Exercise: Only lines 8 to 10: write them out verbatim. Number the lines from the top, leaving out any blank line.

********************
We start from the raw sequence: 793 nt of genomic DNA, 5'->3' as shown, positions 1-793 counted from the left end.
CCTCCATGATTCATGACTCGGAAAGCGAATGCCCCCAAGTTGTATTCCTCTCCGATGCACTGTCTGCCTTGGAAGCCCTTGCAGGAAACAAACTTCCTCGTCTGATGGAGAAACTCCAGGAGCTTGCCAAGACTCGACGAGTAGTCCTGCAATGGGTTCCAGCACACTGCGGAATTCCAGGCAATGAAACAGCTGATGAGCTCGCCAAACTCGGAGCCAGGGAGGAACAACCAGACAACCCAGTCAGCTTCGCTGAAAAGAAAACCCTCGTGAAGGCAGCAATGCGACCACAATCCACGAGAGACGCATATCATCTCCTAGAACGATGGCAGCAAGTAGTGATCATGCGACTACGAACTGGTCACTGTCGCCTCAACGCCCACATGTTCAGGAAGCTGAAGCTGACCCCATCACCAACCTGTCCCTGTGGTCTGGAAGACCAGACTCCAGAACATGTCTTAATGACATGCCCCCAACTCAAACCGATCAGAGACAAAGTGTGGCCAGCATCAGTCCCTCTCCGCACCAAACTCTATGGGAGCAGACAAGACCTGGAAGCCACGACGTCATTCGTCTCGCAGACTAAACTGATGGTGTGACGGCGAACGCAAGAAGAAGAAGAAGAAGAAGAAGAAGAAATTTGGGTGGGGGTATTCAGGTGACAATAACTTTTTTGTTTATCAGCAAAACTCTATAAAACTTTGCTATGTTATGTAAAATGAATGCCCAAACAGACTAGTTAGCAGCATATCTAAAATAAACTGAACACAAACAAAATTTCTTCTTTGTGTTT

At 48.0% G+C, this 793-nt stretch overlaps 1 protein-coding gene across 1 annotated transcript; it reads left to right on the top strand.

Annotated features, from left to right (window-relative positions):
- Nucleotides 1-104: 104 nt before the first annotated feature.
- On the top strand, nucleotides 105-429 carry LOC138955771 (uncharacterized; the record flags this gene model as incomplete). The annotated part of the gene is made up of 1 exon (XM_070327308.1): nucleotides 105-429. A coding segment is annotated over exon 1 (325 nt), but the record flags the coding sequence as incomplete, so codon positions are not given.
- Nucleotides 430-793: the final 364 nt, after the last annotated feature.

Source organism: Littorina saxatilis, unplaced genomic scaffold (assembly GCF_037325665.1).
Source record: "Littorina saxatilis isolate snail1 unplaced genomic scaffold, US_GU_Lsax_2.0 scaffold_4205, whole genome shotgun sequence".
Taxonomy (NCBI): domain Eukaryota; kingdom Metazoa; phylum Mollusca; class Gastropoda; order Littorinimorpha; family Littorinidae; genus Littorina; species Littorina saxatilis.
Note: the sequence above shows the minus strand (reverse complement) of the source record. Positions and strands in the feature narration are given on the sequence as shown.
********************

Source organism: Littorina saxatilis, unplaced genomic scaffold (assembly GCF_037325665.1).
Source record: "Littorina saxatilis isolate snail1 unplaced genomic scaffold, US_GU_Lsax_2.0 scaffold_4205, whole genome shotgun sequence".
Taxonomy (NCBI): domain Eukaryota; kingdom Metazoa; phylum Mollusca; class Gastropoda; order Littorinimorpha; family Littorinidae; genus Littorina; species Littorina saxatilis.